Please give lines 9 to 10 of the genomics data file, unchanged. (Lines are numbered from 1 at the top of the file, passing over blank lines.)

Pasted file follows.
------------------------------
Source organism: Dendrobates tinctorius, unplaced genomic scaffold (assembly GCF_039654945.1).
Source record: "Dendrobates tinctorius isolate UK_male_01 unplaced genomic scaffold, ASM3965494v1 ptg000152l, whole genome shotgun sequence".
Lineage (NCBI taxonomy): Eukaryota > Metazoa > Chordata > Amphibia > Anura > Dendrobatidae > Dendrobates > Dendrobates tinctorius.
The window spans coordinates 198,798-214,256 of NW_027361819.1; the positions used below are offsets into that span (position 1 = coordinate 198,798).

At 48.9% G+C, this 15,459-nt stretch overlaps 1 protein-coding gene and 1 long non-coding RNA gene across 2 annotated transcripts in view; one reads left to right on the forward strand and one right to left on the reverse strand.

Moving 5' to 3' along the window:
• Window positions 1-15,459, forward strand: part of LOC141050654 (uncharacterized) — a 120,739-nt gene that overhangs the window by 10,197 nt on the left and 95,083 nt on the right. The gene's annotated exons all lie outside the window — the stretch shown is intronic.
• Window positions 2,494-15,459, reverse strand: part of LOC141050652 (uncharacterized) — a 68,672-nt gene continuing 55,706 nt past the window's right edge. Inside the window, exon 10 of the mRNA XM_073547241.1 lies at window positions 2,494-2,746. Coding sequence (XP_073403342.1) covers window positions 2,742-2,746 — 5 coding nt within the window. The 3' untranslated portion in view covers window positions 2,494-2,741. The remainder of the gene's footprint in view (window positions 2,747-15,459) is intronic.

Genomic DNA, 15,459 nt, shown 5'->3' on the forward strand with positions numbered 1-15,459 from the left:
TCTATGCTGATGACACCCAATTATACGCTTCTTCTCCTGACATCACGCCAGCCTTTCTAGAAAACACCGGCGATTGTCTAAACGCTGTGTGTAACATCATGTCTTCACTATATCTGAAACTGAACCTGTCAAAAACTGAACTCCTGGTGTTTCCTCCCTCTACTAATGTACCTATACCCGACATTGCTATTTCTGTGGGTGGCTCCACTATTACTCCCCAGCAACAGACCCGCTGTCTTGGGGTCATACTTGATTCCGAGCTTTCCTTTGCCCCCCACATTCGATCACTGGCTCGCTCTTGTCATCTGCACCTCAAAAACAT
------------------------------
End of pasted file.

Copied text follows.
Genomic DNA, 15,459 nt, shown 5'->3' on the forward strand with positions numbered 1-15,459 from the left:
TCTATGCTGATGACACCCAATTATACGCTTCTTCTCCTGACATCACGCCAGCCTTTCTAGAAAACACCGGCGATTGTCTAAACGCTGTGTGTAACATCATGTCTTCACTATATCTGAAACTGAACCTGTCAAAAACTGAACTCCTGGTGTTTCCTCCCTCTACTAATGTACCTATACCCGACATTGCTATTTCTGTGGGTGGCTCCACTATTACTCCCCAGCAACAGACCCGCTGTCTTGGGGTCATACTTGATTCCGAGCTTTCCTTTGCCCCCCACATTCGATCACTGGCTCGCTCTTGTCATCTGCACCTCAAAAACAT